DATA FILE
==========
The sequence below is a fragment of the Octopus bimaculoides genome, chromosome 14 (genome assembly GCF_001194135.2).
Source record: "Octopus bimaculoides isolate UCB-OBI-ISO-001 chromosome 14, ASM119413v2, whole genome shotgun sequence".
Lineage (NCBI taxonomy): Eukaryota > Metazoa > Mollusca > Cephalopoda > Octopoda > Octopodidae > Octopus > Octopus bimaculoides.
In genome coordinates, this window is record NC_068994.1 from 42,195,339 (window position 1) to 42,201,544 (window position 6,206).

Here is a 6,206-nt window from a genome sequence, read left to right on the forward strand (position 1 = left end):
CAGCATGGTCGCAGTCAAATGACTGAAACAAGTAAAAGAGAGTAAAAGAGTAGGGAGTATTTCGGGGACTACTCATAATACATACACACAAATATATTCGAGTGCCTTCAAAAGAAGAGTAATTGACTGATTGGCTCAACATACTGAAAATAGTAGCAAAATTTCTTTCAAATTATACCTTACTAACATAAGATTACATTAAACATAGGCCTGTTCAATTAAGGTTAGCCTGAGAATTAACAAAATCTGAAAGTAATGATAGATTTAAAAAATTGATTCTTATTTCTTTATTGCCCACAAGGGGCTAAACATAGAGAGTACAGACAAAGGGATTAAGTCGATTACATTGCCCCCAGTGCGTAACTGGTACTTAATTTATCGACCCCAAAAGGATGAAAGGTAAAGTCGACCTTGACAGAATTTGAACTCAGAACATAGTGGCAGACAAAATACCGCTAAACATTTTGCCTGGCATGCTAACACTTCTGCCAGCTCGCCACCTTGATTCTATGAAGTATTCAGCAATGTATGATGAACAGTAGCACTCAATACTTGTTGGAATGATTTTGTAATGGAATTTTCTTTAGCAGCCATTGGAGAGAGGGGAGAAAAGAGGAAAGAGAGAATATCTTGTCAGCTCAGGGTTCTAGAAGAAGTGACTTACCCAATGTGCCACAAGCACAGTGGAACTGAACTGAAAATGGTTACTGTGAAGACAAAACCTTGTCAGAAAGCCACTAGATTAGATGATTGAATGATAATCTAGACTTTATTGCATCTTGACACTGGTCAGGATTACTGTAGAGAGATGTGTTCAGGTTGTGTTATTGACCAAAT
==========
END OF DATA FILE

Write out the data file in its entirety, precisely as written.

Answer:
The sequence below is a fragment of the Octopus bimaculoides genome, chromosome 14 (genome assembly GCF_001194135.2).
Source record: "Octopus bimaculoides isolate UCB-OBI-ISO-001 chromosome 14, ASM119413v2, whole genome shotgun sequence".
Lineage (NCBI taxonomy): Eukaryota > Metazoa > Mollusca > Cephalopoda > Octopoda > Octopodidae > Octopus > Octopus bimaculoides.
In genome coordinates, this window is record NC_068994.1 from 42,195,339 (window position 1) to 42,201,544 (window position 6,206).

Here is a 6,206-nt window from a genome sequence, read left to right on the forward strand (position 1 = left end):
CAGCATGGTCGCAGTCAAATGACTGAAACAAGTAAAAGAGAGTAAAAGAGTAGGGAGTATTTCGGGGACTACTCATAATACATACACACAAATATATTCGAGTGCCTTCAAAAGAAGAGTAATTGACTGATTGGCTCAACATACTGAAAATAGTAGCAAAATTTCTTTCAAATTATACCTTACTAACATAAGATTACATTAAACATAGGCCTGTTCAATTAAGGTTAGCCTGAGAATTAACAAAATCTGAAAGTAATGATAGATTTAAAAAATTGATTCTTATTTCTTTATTGCCCACAAGGGGCTAAACATAGAGAGTACAGACAAAGGGATTAAGTCGATTACATTGCCCCCAGTGCGTAACTGGTACTTAATTTATCGACCCCAAAAGGATGAAAGGTAAAGTCGACCTTGACAGAATTTGAACTCAGAACATAGTGGCAGACAAAATACCGCTAAACATTTTGCCTGGCATGCTAACACTTCTGCCAGCTCGCCACCTTGATTCTATGAAGTATTCAGCAATGTATGATGAACAGTAGCACTCAATACTTGTTGGAATGATTTTGTAATGGAATTTTCTTTAGCAGCCATTGGAGAGAGGGGAGAAAAGAGGAAAGAGAGAATATCTTGTCAGCTCAGGGTTCTAGAAGAAGTGACTTACCCAATGTGCCACAAGCACAGTGGAACTGAACTGAAAATGGTTACTGTGAAGACAAAACCTTGTCAGAAAGCCACTAGATTAGATGATTGAATGATAATCTAGACTTTATTGCATCTTGACACTGGTCAGGATTACTGTAGAGAGATGTGTTCAGGTTGTGTTATTGACCAAAT